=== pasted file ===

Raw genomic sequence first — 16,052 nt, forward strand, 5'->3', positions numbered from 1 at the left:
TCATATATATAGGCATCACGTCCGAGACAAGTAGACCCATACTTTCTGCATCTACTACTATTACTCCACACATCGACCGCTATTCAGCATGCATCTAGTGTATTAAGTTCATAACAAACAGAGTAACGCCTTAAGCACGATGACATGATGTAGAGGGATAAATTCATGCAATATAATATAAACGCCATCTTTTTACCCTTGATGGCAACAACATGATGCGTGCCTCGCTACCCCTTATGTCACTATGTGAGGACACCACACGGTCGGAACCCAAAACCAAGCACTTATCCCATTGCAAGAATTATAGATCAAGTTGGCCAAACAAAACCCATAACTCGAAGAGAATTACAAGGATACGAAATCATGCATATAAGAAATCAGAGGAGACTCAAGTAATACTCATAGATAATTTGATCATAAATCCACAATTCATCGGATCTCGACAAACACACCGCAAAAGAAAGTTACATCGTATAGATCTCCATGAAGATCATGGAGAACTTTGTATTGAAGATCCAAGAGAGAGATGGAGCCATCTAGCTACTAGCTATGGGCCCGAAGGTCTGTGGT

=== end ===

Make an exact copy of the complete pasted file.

Raw genomic sequence first — 16,052 nt, forward strand, 5'->3', positions numbered from 1 at the left:
TCATATATATAGGCATCACGTCCGAGACAAGTAGACCCATACTTTCTGCATCTACTACTATTACTCCACACATCGACCGCTATTCAGCATGCATCTAGTGTATTAAGTTCATAACAAACAGAGTAACGCCTTAAGCACGATGACATGATGTAGAGGGATAAATTCATGCAATATAATATAAACGCCATCTTTTTACCCTTGATGGCAACAACATGATGCGTGCCTCGCTACCCCTTATGTCACTATGTGAGGACACCACACGGTCGGAACCCAAAACCAAGCACTTATCCCATTGCAAGAATTATAGATCAAGTTGGCCAAACAAAACCCATAACTCGAAGAGAATTACAAGGATACGAAATCATGCATATAAGAAATCAGAGGAGACTCAAGTAATACTCATAGATAATTTGATCATAAATCCACAATTCATCGGATCTCGACAAACACACCGCAAAAGAAAGTTACATCGTATAGATCTCCATGAAGATCATGGAGAACTTTGTATTGAAGATCCAAGAGAGAGATGGAGCCATCTAGCTACTAGCTATGGGCCCGAAGGTCTGTGGT